Puns and their allies

It starts with today’s Zippy, with a punning title; continues with a Discover Card tv commercial for fraud protection (or frog protection); and ends with some bilingual play involving Nadia Boulanger. There will be digressions at each stage.

The Zippy:

(#1)

The title, “Getting a Bad Feline”, puns on feeling and (with reference to the actual theme of the strip, the cat-replacement phenomenon in Dingburg) feline. Feline survivalism in the last panel (which I won’t comment on here), and, throughout, an entertaining pattern of naming from trade names (which I will).

The trade names. Bill Griffith is seriously into commercial names. We get four in this strip:

Necco Mighty Malts® Malted Milk Balls (link)

the Burger Chef fast-food restaurants:

Burger Chef was an American fast-food restaurant chain founded in 1954 in Indianapolis, Indiana. The chain expanded throughout the United States and, at its peak in 1973, had 1,050 locations… The final restaurant to carry the Burger Chef name closed in 1996. (link)

Propane GasGenie®: Never Run Out of Propane Again! (link), a warning system to let you know when you’re close to running out of propane in your BBQ tank

Roto-Rooter® Plumbing & Drain Service (link)

The Discover Card commercial. Viewable here, with the joke being the near-identity in the pronunciation of fraud and frog (at least for speakers with /ɔ/, rather than /a/, in frog as well as fraud); a caller with a frog appeals to Discover Card, which offers fraud protection. A still from the commercial:

(#2)

In fact, the phonetic difference between word-final /d/ and /g/ is slight indeed (largely realized in the formant transitions from the preceding vowel), and the segments are famously confusable in perception, as here. So: a kind of pun, but one rooted in the mechanisms of speech production and perception.

A large number of viewers detest this ad, seeing it as just too ridiculous for words: why would anyone offer frog protection?

Some, however, enjoy the silliness, and have turned it into pop art, as in this t-shirt on the Redbubble site, designed by Knight the Lamp:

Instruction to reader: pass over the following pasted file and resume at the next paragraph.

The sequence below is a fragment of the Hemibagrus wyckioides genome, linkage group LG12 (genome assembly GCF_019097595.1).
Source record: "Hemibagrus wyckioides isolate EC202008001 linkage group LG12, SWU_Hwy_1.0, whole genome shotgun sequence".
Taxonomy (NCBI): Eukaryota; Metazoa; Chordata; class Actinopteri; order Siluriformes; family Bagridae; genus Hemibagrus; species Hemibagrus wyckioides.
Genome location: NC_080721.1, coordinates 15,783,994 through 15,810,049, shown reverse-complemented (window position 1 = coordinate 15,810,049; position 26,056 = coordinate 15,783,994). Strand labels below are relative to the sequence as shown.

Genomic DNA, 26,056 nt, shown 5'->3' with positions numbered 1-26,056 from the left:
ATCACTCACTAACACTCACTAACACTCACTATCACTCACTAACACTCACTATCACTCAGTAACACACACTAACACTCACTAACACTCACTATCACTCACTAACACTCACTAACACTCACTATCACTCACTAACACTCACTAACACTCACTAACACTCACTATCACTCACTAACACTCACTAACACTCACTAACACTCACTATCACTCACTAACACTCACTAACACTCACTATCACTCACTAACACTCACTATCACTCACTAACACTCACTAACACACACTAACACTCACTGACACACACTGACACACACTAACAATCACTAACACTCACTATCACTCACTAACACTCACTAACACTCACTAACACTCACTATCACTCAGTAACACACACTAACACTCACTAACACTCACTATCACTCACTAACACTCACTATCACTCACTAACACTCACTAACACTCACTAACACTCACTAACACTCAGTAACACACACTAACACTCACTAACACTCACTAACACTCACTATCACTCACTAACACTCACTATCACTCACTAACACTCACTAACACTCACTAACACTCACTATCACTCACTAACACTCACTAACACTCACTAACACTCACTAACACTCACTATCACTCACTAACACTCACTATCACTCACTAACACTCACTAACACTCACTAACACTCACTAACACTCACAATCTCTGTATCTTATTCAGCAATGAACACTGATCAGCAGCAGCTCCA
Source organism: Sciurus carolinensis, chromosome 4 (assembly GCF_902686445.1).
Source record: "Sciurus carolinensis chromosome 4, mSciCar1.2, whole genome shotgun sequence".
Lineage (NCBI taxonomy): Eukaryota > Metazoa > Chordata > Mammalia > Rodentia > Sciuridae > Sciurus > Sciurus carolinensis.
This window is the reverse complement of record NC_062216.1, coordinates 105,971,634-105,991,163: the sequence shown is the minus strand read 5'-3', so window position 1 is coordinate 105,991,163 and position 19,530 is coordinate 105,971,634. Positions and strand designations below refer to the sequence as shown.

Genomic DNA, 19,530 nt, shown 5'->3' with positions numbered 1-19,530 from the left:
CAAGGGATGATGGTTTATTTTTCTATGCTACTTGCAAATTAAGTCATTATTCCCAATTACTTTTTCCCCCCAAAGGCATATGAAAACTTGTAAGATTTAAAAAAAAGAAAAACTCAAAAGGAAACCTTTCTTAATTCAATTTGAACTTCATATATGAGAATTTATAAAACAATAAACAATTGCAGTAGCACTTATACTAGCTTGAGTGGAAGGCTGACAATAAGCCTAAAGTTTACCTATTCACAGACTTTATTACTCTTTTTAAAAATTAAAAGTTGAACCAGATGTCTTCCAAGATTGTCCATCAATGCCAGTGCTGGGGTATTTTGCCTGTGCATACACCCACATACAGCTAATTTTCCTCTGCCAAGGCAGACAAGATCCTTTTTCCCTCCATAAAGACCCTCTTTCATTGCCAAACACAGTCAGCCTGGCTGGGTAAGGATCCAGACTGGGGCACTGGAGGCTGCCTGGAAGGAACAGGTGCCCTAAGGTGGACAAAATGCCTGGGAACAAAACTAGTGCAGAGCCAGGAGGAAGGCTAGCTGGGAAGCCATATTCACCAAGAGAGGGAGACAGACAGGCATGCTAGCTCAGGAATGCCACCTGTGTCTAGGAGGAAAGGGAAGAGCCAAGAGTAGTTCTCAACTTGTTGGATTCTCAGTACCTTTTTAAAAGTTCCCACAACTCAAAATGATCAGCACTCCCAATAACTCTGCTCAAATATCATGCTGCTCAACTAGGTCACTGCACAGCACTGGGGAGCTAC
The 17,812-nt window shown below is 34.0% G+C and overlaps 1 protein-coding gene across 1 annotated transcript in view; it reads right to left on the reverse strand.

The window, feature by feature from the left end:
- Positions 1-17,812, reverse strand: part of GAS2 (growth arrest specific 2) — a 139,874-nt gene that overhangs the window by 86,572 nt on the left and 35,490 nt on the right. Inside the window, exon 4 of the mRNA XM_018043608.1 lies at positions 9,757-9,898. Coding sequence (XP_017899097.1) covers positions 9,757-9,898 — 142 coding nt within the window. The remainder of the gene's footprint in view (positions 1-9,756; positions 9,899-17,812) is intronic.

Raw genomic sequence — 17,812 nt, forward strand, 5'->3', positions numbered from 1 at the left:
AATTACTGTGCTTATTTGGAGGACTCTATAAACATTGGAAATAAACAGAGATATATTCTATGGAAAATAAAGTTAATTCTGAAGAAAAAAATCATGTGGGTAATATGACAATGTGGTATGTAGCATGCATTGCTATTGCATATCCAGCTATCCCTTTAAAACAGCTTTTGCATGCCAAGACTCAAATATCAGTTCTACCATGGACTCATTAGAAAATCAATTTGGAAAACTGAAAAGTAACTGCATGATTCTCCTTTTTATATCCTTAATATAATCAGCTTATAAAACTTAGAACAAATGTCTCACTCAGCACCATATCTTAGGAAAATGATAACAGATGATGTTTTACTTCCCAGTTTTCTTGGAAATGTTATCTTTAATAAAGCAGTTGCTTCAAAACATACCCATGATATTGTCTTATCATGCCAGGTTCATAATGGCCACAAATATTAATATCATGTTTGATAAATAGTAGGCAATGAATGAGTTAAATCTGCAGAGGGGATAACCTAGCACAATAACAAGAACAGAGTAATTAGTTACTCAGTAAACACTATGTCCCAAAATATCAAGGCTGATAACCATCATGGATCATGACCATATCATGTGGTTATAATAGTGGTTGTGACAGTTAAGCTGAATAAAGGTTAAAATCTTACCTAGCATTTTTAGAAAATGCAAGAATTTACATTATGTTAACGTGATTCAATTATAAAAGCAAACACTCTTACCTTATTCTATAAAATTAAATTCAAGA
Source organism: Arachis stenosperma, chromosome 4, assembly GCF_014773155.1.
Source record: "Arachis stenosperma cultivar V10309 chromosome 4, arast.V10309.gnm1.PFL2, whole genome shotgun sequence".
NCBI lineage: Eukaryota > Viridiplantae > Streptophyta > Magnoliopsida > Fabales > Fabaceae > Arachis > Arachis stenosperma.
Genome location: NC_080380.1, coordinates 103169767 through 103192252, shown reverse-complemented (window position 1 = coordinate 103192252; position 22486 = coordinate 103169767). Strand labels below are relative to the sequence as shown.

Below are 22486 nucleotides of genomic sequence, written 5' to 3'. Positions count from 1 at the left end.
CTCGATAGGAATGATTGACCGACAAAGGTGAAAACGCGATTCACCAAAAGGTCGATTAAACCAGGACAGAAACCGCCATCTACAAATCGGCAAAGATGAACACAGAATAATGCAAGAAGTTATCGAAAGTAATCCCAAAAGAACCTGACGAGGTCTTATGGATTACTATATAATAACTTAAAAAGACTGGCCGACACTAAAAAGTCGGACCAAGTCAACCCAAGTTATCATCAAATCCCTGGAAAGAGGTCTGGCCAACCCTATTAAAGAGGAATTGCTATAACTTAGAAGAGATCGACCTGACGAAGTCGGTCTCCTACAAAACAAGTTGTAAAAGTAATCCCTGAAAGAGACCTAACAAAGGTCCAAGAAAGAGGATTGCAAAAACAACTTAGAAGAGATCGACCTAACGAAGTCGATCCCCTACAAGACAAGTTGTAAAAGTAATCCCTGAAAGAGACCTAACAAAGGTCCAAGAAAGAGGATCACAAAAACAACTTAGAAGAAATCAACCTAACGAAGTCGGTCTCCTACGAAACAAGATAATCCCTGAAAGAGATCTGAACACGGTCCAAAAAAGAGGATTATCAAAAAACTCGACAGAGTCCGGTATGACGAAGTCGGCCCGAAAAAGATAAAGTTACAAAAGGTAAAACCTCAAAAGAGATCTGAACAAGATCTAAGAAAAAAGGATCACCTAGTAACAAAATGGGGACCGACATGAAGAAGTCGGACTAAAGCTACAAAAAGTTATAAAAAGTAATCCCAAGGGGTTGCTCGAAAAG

(#3)

Nadia Boulanger. Finally, in a public radio “Exploring Music” program by Bill McGlaughlin that I heard on WQXR in NYC the week of July 14th-18th, but which turns out to have originated on WFMT in Chicago the week of September 10th-14th, 2012, in which McGlaughin explores “the life, music and legacy of composer and teacher Nadia Boulanger”, repeating several times a reference to her “bakery”, in which composers, performing musicians, and conductors were fashioned — a little joke on the name Boulanger, ‘baker’ in French.

On Boulanger, from Wikipedia:

Juliette Nadia Boulanger (… 16 September 1887 – 22 October 1979) was a French composer, conductor, and teacher who taught many of the leading composers and musicians of the 20th century. She also performed as a pianist and organist.

… Among her students were those who became leading composers, soloists, and conductors, including Aaron Copland, John Eliot Gardiner, Elliott Carter, Dinu Lipatti, Igor Markevitch, Quincy Jones, Daniel Barenboim, Philip Glass and Ástor Piazzolla.

and on McGlaughlin:

William “Bill” McGlaughlin (born October 3, 1943) is an American composer, conductor, music educator, and Peabody Award-winning classical music radio host. He is the host and music director of the public radio programs Exploring Music and Saint Paul Sunday.

A nationally noted radio commentator, Bill McGlaughlin is known for his cheerful, open, and down-to-earth personality on classical music radio. (link)

One Response to “Puns and their allies”

  1. Roost Lake Trout | Arnold Zwicky's Blog Says:

    […] time at all. Consider, for example, the “cat substitution” Zippy, #1 in my 9/23 posting here, with four static panels, each one a snapshot about one Dingburger, presumably at the same […]

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